Many would have heard of the largest art gallery in West Africa that houses over 8,000 art collections from various artist, which also draws lovers of art from all over the globe. Think of an art and research center that freely trains art enthusiast. Imagine a five story building filled with just art and also houses a theater, solely for plays, the Nike art gallery is truly a wonder to behold. What is now a famous tourist site was the brainchild of an uneducated woman who against all odds has achieved so much through hard work and determination to excel. Born on May 23rd 1951 in Ogidi-Ijumu, Kogi State, Nigeria, to a poor parent, Chief (Mrs) Oyenike Davies-Okundaye’s rise from grass to grace is one to give a stern motivation.

With various traditional titles and recognitions which include “Yeye Oba” of Ogidi-Ijumu land, the “Yeye Tasase” of Osogbo land and “Yeye Gbasaga” of Ijumu Kingdom, Chief Nike has excelled in a niche many have termed local. Losing her mom at a tender age of 6 and her maternal grandmother (who died from the shock of losing her daughter who wasn’t up to 30 years old), Chief Nike had to live with her great grandmother. Without a formal education as a result of her parent’s financial woes, she learnt traditional weaving and textile dyeing from her grandmother in Ogidi-Ijumu, Kogi State. Now a member of various professional bodies which include; Member of the Board of Trustee of Osun state center for black culture and international understanding, Society of Nigerian Women Artists, Society of Nigeria Artists amongst many more.

Chief Nike, through art has excelled greatly irrespective of little or no education. Also a recipient of various national and international awards, Chief Nike’s artistic prowess has permeated through thick boundaries thereby opening opportunities for many who now find art as a safe heaven. Chief Nike has showcased her art globally at major exhibitions and festivals including in the USA, Canada, Belgium, Germany, Austria, Italy, the United Kingdom and in Nigeria as well.

In various interviews, she recounts her days as a young child born into a poor home. Sometimes, there was no food and whenever they had to cook, her parents would put a stone in a pot that was on fire pretending it was yam. Still unperturbed by her parent’s circumstances, she had a desire to become a doctor all because of the white neat uniform worn by them but couldn’t as a result of financial incapability to sponsor such desire. Since her mother was late and her great grandmother was of old age, she had to fend for herself and her younger brother by hawking Adire on the street of Oshogbo.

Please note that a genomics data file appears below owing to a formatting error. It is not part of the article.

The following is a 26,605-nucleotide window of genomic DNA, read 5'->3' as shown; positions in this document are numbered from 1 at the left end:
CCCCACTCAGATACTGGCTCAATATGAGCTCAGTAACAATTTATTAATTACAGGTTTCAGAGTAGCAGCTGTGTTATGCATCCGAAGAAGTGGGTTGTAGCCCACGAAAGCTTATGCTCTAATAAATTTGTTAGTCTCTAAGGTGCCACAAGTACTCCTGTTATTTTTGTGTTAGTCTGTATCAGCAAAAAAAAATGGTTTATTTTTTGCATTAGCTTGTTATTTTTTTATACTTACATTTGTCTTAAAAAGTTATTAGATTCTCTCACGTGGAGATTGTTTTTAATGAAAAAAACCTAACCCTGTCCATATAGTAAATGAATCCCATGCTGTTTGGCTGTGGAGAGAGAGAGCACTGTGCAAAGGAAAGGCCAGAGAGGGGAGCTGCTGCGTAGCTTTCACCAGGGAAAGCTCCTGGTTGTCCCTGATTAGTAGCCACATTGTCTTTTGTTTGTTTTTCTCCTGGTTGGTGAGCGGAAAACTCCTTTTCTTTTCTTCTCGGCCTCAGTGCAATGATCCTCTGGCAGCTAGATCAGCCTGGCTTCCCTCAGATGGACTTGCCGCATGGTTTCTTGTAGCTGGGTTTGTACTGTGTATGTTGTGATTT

Her father, who was a musician and also into textile, was too poor to take care of them. When Chief Nike was 13 years old, her dad attempted to marry her off to a 60-year-old man as his 5th wife of which she vehemently rejected. In other to compel her to do his bidding, her dad had her locked in a room and restricted people from seeing her. On a particular day, she banged on the door and yelled violently requesting to be allowed to step out so as to ease herself. After gaining her dads permission but not without a guard’s watchful eyes, she stepped out and also requested for privacy. When she was left alone by the guard, she ran away into the bush and away from her village. She first got married at age 19 and remarried 15 years later before settling with her current husband. Blessed with 7 children though she lost one, Chief Nike has had to endure and persevere all challenges life had thrown her way.

Irrespective of her inability to communicate in English, through her Adire and handwork, Chief Nike rose in fame and stature. In 1983, she established the Nike center for art and culture, Oshogbo, from earnings gotten from sales of her arts and without government assistance. With a burning desire to help as many as she could, Chief Nike took in 20 young girls roaming the street, gave them free food and accommodation and taught them how to earn decently through art. In 1996, Chief Nike established a textile weaving center at ogidi-ijumu, near kogi state. In 2002, she started an art and culture research center in Abuja which was the first of its kind in Nigeria.

Incorporating these establishments at various times, her art centers has trained and equipped over 3000 young Nigerians and many more foreign students on African arts and cultures. Though uneducated, Chief Nike lectures in various citadel of learning, teaching art making and African culture, including the Ivy League Harvard university. Known for her simple nature and motherly love and care for young girls, Chief Nike is never scared of making mistakes especially in English and she’s always ready to take corrections. With this mentality, she has greatly improved in her English speaking.  The art centers now serve as a rich source of knowledge for traditional arts and culture to scholars and institutions.




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